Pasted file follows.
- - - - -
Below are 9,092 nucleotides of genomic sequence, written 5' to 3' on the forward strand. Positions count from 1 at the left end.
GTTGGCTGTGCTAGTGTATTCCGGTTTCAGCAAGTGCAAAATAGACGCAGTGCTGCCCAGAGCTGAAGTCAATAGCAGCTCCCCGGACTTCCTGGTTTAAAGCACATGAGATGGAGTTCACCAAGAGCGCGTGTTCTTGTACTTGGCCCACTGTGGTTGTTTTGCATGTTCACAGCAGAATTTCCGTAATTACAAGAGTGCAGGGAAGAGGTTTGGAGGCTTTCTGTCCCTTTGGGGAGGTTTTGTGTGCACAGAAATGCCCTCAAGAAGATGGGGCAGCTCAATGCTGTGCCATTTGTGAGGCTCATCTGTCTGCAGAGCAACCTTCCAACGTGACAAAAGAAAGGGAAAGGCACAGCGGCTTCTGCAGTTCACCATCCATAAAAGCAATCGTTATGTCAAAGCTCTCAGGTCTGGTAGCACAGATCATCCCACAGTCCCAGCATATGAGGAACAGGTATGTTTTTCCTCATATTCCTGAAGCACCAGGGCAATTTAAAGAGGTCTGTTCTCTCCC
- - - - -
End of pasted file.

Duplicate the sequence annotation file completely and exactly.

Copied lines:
Below are 9,092 nucleotides of genomic sequence, written 5' to 3' on the forward strand. Positions count from 1 at the left end.
GTTGGCTGTGCTAGTGTATTCCGGTTTCAGCAAGTGCAAAATAGACGCAGTGCTGCCCAGAGCTGAAGTCAATAGCAGCTCCCCGGACTTCCTGGTTTAAAGCACATGAGATGGAGTTCACCAAGAGCGCGTGTTCTTGTACTTGGCCCACTGTGGTTGTTTTGCATGTTCACAGCAGAATTTCCGTAATTACAAGAGTGCAGGGAAGAGGTTTGGAGGCTTTCTGTCCCTTTGGGGAGGTTTTGTGTGCACAGAAATGCCCTCAAGAAGATGGGGCAGCTCAATGCTGTGCCATTTGTGAGGCTCATCTGTCTGCAGAGCAACCTTCCAACGTGACAAAAGAAAGGGAAAGGCACAGCGGCTTCTGCAGTTCACCATCCATAAAAGCAATCGTTATGTCAAAGCTCTCAGGTCTGGTAGCACAGATCATCCCACAGTCCCAGCATATGAGGAACAGGTATGTTTTTCCTCATATTCCTGAAGCACCAGGGCAATTTAAAGAGGTCTGTTCTCTCCC